(Venn Diagram by Drew Conway)
Below is a great article on the rise of data science. Given my background in applied economics, and my current work experience in hacking and data mining, I find this article very interesting and accurate.
Article: 'The Rise of Data Science' .
"Data scientists don't have to be hard-core computer geeks, says Conway, but they do have to know their way around the IT landscape because that's where the data lives. Hacking abilities are important because data tends to reside in multiple locations, and in multiple systems. Finding and retrieving data sometimes requires the skills of a burglar -- even when the data is in the public domain, owned by your organization, or owned by another organization that has agreed to let you use it."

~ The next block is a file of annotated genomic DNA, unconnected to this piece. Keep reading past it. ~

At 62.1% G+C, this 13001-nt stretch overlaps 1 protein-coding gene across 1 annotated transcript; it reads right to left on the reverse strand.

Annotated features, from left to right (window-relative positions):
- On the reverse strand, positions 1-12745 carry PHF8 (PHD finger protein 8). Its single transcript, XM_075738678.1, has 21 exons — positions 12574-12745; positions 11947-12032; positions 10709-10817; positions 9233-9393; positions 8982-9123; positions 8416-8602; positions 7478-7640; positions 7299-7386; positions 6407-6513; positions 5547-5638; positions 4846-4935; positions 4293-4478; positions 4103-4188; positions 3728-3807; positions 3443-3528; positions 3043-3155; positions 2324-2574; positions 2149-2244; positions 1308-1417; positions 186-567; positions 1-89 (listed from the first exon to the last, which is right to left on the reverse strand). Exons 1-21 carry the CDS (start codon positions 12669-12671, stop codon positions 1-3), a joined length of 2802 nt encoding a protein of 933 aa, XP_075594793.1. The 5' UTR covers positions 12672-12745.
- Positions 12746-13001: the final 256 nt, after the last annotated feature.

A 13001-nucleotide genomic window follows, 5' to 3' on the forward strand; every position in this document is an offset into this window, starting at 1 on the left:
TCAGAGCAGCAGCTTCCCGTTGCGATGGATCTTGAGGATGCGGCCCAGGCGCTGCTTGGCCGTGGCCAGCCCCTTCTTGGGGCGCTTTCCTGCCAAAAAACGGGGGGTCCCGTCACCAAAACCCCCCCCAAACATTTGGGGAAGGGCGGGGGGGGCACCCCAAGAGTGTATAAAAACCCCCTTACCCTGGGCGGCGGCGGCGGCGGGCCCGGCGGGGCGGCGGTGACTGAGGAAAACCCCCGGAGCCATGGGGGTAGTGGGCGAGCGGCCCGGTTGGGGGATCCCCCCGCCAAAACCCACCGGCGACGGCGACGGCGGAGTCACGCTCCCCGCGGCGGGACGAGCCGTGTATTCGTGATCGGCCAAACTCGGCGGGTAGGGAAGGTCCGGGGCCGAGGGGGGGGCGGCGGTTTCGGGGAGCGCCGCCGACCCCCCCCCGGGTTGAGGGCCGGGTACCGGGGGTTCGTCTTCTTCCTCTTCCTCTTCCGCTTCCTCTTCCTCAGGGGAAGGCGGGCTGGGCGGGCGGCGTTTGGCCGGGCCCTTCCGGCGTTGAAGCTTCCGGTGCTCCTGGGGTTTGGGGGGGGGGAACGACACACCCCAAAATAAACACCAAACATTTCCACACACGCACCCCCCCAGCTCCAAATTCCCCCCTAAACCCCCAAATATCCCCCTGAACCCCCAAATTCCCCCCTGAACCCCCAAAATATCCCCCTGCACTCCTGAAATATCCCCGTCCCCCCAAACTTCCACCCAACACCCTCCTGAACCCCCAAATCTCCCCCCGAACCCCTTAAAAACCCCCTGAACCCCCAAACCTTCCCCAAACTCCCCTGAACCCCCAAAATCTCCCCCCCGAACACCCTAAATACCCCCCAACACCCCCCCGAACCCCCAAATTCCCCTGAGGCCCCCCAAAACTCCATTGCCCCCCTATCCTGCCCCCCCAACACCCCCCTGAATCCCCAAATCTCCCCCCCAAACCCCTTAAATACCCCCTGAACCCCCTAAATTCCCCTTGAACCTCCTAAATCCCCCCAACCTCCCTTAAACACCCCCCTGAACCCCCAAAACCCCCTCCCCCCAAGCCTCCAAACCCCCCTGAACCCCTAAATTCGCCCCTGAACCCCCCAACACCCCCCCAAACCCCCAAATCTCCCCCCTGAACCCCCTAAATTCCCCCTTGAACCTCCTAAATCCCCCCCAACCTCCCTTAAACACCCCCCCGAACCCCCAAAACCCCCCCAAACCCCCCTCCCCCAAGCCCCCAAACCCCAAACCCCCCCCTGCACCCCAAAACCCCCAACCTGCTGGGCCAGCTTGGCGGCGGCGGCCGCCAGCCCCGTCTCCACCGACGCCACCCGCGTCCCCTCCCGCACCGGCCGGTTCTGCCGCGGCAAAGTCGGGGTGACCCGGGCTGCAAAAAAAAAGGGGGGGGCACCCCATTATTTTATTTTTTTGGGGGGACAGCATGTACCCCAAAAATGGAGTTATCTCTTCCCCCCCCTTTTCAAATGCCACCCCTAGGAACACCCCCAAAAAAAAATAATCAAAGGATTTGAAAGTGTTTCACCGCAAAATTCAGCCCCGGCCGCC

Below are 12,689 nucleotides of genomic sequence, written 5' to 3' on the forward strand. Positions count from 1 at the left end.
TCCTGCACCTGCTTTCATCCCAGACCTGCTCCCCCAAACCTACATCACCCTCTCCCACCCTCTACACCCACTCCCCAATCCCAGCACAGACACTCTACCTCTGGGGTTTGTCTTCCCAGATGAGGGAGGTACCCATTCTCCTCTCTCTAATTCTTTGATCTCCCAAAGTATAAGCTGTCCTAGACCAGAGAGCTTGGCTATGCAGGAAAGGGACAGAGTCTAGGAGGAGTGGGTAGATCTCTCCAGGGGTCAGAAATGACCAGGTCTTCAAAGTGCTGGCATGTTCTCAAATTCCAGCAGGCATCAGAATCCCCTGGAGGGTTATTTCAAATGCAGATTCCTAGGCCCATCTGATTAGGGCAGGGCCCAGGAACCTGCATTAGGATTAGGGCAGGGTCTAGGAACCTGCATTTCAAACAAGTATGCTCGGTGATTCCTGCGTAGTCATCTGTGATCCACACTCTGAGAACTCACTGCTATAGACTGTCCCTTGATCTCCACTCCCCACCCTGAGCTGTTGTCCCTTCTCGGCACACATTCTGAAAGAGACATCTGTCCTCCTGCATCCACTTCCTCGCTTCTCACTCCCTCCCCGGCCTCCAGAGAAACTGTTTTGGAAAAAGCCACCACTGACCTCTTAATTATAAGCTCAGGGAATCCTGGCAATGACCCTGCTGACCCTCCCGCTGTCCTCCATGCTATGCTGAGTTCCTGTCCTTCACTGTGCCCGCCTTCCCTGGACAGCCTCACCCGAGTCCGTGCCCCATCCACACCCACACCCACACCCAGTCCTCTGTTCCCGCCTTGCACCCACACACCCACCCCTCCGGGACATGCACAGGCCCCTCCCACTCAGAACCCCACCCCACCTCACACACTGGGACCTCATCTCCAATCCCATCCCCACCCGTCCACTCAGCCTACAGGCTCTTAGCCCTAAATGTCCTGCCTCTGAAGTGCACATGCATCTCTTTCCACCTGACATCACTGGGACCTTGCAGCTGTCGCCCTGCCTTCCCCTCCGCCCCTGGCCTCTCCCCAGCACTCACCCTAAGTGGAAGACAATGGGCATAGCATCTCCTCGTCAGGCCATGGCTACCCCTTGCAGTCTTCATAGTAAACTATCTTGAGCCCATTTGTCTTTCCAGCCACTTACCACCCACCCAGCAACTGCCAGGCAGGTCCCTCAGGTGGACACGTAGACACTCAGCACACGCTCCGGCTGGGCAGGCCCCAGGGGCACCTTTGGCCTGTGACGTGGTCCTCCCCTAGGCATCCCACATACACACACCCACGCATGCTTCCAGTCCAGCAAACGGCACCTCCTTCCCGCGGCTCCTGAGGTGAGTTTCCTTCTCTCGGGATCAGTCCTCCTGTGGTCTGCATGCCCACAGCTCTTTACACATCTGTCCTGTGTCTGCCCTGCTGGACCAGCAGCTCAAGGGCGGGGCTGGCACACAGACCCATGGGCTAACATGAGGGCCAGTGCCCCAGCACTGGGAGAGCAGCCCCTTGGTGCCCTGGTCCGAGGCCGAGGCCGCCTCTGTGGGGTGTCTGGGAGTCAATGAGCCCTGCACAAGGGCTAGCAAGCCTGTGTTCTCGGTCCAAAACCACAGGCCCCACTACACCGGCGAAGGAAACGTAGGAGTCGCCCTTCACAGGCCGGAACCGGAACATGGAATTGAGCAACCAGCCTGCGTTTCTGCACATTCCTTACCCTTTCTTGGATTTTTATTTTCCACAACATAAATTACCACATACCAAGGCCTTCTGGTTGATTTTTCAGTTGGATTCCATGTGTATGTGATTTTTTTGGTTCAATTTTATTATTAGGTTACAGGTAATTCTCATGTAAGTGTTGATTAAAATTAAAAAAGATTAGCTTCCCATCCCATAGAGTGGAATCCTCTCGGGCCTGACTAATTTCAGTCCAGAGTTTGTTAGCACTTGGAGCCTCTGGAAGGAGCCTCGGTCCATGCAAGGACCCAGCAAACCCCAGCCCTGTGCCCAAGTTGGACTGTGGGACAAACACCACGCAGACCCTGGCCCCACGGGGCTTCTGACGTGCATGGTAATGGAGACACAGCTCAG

"The trend is toward a multi-disciplinary approach to extracting value from data. It's not just about math anymore. You also need technology skills, but what ultimately separates the analyst from the scientist is the dimension of artistic creativity. It's the soft skills that make the big difference."
The Venn diagram "is useful, but I don't think that one person can do all of this," says Elashoff. An interdisciplinary team, however, could possess the skills depicted in the diagram. "It's pretty hard to be an expert in all these areas."